On February 28 each year, the Worcester Academy community celebrates Founders Day—the Academy’s birthday—in honor of the individuals, traditions, and stories that have made (and make!) WA one of the best independent schools in the country. This year, the Academy celebrates 185 years of transforming student lives! Among the celebrations planned are a Middle School play on the school’s history (to be performed at Morning Meeting); birthday cake in the dining hall; testimonial “walls” with notes from students, parents, and alumni explaining why they love Worcester Academy; the ringing of the Old School Bell; and the singing of “Happy Birthday” and “Oskee Wow-Wow,” of course!
This year, parents and alumni have two special fundraising efforts underway to honor their experiences at Worcester Academy and to show their gratitude for the educational experience of a lifetime. Alumni have been challenged to make 228 Gift Of Gratitude by 2/28; while our parent-run Parent Participation Challenge is asking parents to reach, or exceed, a 60 percent parent participation rate in order to receive an additional $12,5000 in parent challenge funds!
Many thanks to all those who are working so hard to ensure that our 185th birthday celebration honors the legacy of a long line of alumni and parents who have supported WA over the years!
Please visit worcesteracademy.org/givenow to make your Gift of Gratitude today!
Read more below about some of the history and traditions that make Worcester Academy so unique.
WORCESTER ACADEMY HISTORY
Founders Day, Feb. 28, is the “birthday” of the Academy. It was on this date in 1834 that Massachusetts Governor John Davis and members of the legislature approved the founding of Worcester Academy. At the time of its establishment, the Academy was known simply as the Worcester County Manual Labor High School—“a school for the education of youth in languages, arts and sciences; for promoting habits of industry and economy; and for inculcating the principles of piety and virtue.” The name reflected the founders’ belief that manual labor and industry shape a person’s character, and thus success, in ways that complemented their academic studies. Isaac Davis—a Worcester man and the governor’s nephew—became president of the board soon after the Academy’s founding. The rest is history!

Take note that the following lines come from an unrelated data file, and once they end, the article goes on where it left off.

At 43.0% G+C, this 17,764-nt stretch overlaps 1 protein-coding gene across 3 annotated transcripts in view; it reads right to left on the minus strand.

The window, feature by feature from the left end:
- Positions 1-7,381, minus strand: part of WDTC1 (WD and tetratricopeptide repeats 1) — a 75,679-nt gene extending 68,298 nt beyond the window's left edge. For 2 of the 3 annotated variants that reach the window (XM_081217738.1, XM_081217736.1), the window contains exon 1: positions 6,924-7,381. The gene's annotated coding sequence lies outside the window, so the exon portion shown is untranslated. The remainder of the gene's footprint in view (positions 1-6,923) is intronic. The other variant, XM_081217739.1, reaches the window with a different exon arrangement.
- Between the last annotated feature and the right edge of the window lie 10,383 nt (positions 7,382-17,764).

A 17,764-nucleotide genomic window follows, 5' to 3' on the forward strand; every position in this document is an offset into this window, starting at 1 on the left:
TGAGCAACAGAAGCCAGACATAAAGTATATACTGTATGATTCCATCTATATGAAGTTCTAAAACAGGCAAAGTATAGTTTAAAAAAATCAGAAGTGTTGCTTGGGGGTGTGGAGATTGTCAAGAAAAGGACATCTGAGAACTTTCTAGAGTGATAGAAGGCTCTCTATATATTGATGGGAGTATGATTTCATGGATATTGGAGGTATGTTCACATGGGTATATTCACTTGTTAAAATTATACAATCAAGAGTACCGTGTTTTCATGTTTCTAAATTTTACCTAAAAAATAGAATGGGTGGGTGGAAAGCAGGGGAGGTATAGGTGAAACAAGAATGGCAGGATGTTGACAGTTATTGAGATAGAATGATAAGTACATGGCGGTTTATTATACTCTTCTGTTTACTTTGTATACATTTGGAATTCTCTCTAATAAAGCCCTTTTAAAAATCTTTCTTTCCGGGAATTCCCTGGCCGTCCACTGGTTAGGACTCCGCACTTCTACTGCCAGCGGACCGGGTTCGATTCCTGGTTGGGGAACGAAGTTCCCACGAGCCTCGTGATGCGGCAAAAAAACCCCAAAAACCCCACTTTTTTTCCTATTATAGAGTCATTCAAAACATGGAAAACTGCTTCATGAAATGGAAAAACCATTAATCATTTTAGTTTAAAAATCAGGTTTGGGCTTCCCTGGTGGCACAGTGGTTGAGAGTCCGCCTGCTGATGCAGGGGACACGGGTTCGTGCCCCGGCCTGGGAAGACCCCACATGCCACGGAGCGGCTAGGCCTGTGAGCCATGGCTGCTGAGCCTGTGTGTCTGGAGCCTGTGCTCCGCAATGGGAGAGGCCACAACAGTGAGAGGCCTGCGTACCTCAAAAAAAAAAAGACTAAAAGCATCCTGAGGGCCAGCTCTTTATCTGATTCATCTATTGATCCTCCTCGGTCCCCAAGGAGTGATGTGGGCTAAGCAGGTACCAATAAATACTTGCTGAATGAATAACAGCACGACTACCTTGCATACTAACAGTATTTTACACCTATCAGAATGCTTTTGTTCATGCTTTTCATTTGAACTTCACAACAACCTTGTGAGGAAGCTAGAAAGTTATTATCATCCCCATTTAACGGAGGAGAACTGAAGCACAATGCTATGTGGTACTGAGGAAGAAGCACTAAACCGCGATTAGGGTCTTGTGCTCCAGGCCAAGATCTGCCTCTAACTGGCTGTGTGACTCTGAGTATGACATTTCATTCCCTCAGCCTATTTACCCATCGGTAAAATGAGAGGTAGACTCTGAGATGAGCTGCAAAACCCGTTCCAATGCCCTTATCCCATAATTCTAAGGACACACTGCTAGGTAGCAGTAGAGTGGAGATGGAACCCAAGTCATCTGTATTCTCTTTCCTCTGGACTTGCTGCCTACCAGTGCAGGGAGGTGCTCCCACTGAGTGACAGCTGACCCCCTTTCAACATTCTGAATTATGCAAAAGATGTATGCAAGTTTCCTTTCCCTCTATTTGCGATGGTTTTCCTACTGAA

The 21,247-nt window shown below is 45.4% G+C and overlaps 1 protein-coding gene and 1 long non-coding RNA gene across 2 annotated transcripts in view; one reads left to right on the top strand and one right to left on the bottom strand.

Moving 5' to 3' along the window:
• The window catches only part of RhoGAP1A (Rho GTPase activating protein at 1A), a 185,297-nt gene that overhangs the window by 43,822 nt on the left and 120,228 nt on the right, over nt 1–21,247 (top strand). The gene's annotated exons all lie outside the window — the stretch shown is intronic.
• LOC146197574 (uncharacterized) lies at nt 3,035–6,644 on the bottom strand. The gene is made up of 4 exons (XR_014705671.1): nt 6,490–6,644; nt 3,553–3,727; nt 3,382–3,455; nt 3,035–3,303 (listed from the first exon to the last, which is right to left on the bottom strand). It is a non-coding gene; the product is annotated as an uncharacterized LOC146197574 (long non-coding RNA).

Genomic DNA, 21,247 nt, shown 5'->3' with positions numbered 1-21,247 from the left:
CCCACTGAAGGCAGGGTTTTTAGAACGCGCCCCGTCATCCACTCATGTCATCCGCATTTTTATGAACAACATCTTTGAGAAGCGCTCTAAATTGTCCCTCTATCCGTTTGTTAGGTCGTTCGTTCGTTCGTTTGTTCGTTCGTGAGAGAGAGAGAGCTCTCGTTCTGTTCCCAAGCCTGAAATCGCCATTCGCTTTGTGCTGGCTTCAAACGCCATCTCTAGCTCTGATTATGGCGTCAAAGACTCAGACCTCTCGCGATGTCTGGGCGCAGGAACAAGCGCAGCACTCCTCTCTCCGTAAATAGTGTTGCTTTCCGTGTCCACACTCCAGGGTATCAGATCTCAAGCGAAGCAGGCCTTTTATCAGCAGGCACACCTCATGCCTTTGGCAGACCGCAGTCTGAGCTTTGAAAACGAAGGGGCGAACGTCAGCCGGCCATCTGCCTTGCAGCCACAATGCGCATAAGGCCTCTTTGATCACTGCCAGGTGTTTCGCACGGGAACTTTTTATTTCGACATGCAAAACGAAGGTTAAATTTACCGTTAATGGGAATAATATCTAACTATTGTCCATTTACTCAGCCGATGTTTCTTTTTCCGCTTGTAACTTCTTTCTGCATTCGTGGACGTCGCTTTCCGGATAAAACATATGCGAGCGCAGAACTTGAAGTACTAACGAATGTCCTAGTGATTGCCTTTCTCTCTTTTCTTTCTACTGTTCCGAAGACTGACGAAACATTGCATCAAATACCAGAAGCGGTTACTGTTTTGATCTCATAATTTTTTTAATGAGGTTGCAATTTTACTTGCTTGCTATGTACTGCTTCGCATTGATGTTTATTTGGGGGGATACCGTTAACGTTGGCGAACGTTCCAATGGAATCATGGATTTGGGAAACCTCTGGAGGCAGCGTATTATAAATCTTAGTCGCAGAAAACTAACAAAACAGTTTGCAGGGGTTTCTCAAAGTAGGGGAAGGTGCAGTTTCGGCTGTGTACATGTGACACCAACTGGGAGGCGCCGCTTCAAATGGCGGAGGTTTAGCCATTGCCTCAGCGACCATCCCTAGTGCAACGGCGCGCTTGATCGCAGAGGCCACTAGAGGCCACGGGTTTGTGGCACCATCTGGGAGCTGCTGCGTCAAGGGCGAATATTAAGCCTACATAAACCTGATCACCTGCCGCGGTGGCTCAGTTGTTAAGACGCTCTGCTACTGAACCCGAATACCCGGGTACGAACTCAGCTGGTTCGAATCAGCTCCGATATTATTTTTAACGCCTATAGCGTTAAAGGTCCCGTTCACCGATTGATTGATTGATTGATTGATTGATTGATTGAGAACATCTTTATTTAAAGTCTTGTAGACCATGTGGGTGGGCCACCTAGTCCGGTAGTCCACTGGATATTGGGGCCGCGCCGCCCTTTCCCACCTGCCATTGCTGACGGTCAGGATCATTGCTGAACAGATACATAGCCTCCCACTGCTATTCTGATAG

THE OLD SCHOOL BELL—THE ACADEMY’S OLDEST ARTIFACT
The school bell, rung at Board of Monitors Tapping Ceremonies and at Alumni Reunions, is the Academy’s oldest artifact and dates all the way back to the founding of the school in 1834. At the time, the school was located on Main Street in South Worcester and the bell was rung to commence classes and for chapel. When the Academy moved from that location in 1854, the bell’s ownership changed and it was moved across Main Street to the Oread Institute, whose founder, Eli Thayer, had been a Worcester Academy principal. The bell remained out of Worcester Academy's hands until 1917 at which time it was installed in the tower of Daniels Gymnasium, where for many years, it was sounded to celebrate athletic victories and other noteworthy school events.
ACHIEVE THE HONORABLE—OUR SCHOOL MOTTO
The school motto first appeared in Classical Greek in the 1890 “Academy,” the predecessor to our current school newspaper, “The Vigornia.” It is very likely that Principal Daniel W. Abercrombie coined “Achieve the Honorable” as he was a Greek teacher and lover of the Classics. Abercrombie ran the school from 1882 until 1918 and is the most important person on the history of the Academy as he created its culture of high academic standards. Along with building our school culture, he oversaw the creation of the historic campus, which features the motto, in Greek, on several of our buildings. “Achieve the Honorable” is a standard that alumni remember with reverence and try to live by to this day.
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